Even though it was rather excellent, the Silver Mt. Zion concert arrived a few years late for me -- which is, quite obviously, not the band's fault. 'This Is Our Punk-Rock', Thee Rusted Satellites Gather + Sing, was a disturbing but strangely empowering soundtrack to 2003 and those confusing days of the Iraq War('s beginning) and, on a personal level, my own Zivildienst. They somehow lost me a bit with Horses In The Sky, which sounded strangely 'dry' and never appealed all that much to me beyond the powerful waltz of 'God Bless Our Dead Marines'. While 'preparing' for this particular concert by listening to some of their releases for the first time in ages, I ended up warming up to it a bit -- and who knows, my appreciation for it might not yet be at its peak. Regardless, I had yet to hear (and still haven't heard, but that may change) 13 Blues For Thirteen Moons, their acclaimed new album, two songs from which made an appearance here, rocking powerfully in what seemed to be typical recent Silver Mt. Zion manner. 'God Bless Our Dead Marines' and two new songs, among them the (sometimes) almost Spiritualized-like space gospel country-ish 'There Is A Light', fit in neatly, but a personal highlight arrived in the first encore, an (unsurprisingly) expansive version of 'Microphones In The Trees' from 2004's uncharacteristic but always intriguing Pretty Little Lightning Paw EP. Similarly, the second encore offered a bit of a flashback in the concert's 'oldest' song, 'Take These Hands And Throw Them In The River', which felt more (punk-) rock-ish than its seven years old studio version, nicely showing the band's evolution towards a heavier, more electric (and electrically charged) sound.

Things felt quite different regarding the next evening's Animal Collective concert: in terms of my own personal interest in the band's music, the concert could have hardly arrived at a better point, even though it was to be my fourth time seeing this band in 15 months. This May's London concert had been the most impressive one of theirs I had seen so far, musically, and increased my interest in the kaleidoscopic and strangely rave-like new songs they played on their recent tours (most of which will end up on January's Merriweather Post Pavillion album on Domino). While they had already sounded excellent at last year's immensely enjoyable Vienna concert and even at that fall's Dublin one, which had only felt like half a gig (Avey Tare, while on stage, suffered from flu, resulting in his vocal contributions being reduced to some groaning here and there -- we received a short Panda Bear solo set in exchange though), they sounded particularly catchy, addictive and complete at that London show; nicely enough, new songs I hadn't heard before ('No More Runnin', which I still think of as their Neil Young and Crazy Horse song, and the delirious 'Lion In A Coma') were among the concert's highlights. I'm not exactly a big bootleg listener and thus still wasn't particularly familiar with the new material, but it really grabbed me at that show. That the surprising appearance of a hazy but heavy reworked version of 'Grass' at the set's very end 'blew my mind' certainly helped.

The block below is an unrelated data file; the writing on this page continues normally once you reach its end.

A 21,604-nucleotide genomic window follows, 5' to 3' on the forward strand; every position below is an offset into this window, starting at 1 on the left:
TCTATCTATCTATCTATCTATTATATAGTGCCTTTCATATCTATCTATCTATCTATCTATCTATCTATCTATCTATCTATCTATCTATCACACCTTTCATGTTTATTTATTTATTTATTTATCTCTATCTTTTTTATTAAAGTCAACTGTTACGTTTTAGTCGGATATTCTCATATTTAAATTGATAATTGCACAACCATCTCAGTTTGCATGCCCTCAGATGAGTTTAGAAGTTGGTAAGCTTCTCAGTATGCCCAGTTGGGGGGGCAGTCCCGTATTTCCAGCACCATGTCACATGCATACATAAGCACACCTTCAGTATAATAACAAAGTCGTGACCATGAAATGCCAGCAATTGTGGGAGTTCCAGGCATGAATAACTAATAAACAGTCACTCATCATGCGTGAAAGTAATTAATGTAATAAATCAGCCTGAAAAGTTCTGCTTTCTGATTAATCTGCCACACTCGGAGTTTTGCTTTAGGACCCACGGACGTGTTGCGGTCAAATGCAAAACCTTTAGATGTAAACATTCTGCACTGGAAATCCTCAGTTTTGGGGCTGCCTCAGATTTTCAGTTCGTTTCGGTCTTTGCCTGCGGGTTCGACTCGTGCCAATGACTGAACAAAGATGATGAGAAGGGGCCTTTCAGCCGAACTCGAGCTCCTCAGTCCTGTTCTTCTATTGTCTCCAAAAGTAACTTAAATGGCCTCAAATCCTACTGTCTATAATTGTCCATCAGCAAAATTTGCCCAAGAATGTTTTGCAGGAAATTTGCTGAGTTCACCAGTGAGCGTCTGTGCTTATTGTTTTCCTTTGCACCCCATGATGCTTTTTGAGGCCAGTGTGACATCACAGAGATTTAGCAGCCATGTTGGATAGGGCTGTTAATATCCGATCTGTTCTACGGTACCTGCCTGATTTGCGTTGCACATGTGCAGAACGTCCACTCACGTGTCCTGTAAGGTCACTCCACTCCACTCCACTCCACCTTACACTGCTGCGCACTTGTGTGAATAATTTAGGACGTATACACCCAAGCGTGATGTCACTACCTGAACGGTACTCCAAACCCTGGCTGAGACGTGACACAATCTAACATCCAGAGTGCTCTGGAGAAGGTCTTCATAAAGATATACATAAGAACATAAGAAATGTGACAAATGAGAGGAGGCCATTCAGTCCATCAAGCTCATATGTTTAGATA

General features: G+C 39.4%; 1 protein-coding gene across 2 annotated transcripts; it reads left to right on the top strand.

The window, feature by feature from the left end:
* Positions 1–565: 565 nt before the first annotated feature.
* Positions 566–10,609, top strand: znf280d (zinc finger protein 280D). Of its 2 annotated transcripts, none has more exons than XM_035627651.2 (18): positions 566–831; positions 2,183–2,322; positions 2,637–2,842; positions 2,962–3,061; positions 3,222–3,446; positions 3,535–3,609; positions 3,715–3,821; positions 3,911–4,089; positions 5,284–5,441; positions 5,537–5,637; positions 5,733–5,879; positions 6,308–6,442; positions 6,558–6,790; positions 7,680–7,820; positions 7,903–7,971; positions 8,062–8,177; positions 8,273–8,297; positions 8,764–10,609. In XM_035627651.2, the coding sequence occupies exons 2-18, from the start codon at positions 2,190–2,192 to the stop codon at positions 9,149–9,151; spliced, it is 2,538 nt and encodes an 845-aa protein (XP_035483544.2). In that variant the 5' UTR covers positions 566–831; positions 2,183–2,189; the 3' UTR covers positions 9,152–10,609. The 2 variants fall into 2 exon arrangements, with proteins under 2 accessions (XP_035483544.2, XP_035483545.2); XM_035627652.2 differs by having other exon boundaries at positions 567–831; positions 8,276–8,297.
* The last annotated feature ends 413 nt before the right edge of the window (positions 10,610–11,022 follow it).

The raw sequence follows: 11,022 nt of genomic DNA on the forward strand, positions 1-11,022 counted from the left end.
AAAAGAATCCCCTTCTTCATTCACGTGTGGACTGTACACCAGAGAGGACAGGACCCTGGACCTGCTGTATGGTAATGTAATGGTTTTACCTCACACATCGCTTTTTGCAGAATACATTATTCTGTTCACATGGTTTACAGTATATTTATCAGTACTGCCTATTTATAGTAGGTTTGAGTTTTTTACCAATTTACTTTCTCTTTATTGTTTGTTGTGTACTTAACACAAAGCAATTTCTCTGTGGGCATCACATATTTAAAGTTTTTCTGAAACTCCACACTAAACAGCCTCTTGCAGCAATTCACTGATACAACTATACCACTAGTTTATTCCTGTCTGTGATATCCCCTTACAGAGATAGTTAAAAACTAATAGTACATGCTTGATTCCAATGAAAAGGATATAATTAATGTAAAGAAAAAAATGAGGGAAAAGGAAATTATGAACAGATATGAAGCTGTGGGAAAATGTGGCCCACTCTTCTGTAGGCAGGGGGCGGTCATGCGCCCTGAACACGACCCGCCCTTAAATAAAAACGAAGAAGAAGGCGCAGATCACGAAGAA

The Vienna concert thus felt like a great way to see them one last time before they'll change their setlist to include new new songs, something the band likes to do before/around the time of the release of whatever their 'new' album is at that time. While some surprises would have been nice, the setlist, which was quite similar to the London one (no 'Grass' this time, unfortunately), was satisfying and did a good job at structuring this concise and truly fun concert -- the addictive 'Summertime Clothes' and 'Brother Sport' once again proved to be potential highlights from next year's release roster, 'Chocolate Girl' -- slowed down and rearranged almost to unrecognisability -- was less jaunty but more haunting than its studio version and 'Peacebone', fittingly augmented by a rainbow colour lightshow, made me dance like it always does which, of course, is a good thing. It's just a bit of a shame that Strawberry Jam's heart of darkness and sleeper masterpiece '#1' wasn't played here unlike at various other shows that were part of the band's tour of Eastern Europe. Axolotl's support set was a good one too, although there were moments when some of the beats used seemed a bit too straight-forward -- not much to complain about though, all power to all you violin droners! But more about that in the next round-up post.

October 23rd brought about my first visit to the peachy (and packed) Verein 08 venue, featuring a show by Larkin Grimm whom I had last seen leading an audience parade from venue to venue at the end of her Terrastock Six set two and a half years ago. Her set, featuring an additional guitarist, was as intimate and charming as one could expect considering the performer/venue combination -- I guess one could use the term 'campfire atmosphere' though but that might miss the point, i.e. Verein 08's living room vibe. An excellent evening, and I'd love to see someone book a Fonal Records-related band (how about Hertta Lussu Ässä?) because they'd fit right in.